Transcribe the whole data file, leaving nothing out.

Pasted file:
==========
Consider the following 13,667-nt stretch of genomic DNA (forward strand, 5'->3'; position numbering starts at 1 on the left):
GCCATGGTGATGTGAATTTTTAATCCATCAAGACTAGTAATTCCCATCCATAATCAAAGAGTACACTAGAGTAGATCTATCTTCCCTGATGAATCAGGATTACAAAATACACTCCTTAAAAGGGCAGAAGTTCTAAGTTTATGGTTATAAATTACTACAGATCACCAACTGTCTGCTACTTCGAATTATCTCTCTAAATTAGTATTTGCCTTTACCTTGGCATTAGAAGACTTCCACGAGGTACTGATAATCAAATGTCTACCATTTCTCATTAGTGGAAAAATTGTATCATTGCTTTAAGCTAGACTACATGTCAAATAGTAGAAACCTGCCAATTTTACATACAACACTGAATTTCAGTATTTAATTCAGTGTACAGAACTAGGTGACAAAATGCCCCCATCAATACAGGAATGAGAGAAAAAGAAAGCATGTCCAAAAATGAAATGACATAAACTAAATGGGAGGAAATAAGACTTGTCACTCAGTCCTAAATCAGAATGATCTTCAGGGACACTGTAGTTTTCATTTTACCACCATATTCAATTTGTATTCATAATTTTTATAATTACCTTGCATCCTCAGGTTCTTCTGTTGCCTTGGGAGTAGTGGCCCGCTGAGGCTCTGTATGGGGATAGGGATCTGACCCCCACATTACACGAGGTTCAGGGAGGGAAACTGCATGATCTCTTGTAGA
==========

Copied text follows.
Consider the following 13,667-nt stretch of genomic DNA (forward strand, 5'->3'; position numbering starts at 1 on the left):
GCCATGGTGATGTGAATTTTTAATCCATCAAGACTAGTAATTCCCATCCATAATCAAAGAGTACACTAGAGTAGATCTATCTTCCCTGATGAATCAGGATTACAAAATACACTCCTTAAAAGGGCAGAAGTTCTAAGTTTATGGTTATAAATTACTACAGATCACCAACTGTCTGCTACTTCGAATTATCTCTCTAAATTAGTATTTGCCTTTACCTTGGCATTAGAAGACTTCCACGAGGTACTGATAATCAAATGTCTACCATTTCTCATTAGTGGAAAAATTGTATCATTGCTTTAAGCTAGACTACATGTCAAATAGTAGAAACCTGCCAATTTTACATACAACACTGAATTTCAGTATTTAATTCAGTGTACAGAACTAGGTGACAAAATGCCCCCATCAATACAGGAATGAGAGAAAAAGAAAGCATGTCCAAAAATGAAATGACATAAACTAAATGGGAGGAAATAAGACTTGTCACTCAGTCCTAAATCAGAATGATCTTCAGGGACACTGTAGTTTTCATTTTACCACCATATTCAATTTGTATTCATAATTTTTATAATTACCTTGCATCCTCAGGTTCTTCTGTTGCCTTGGGAGTAGTGGCCCGCTGAGGCTCTGTATGGGGATAGGGATCTGACCCCCACATTACACGAGGTTCAGGGAGGGAAACTGCATGATCTCTTGTAGA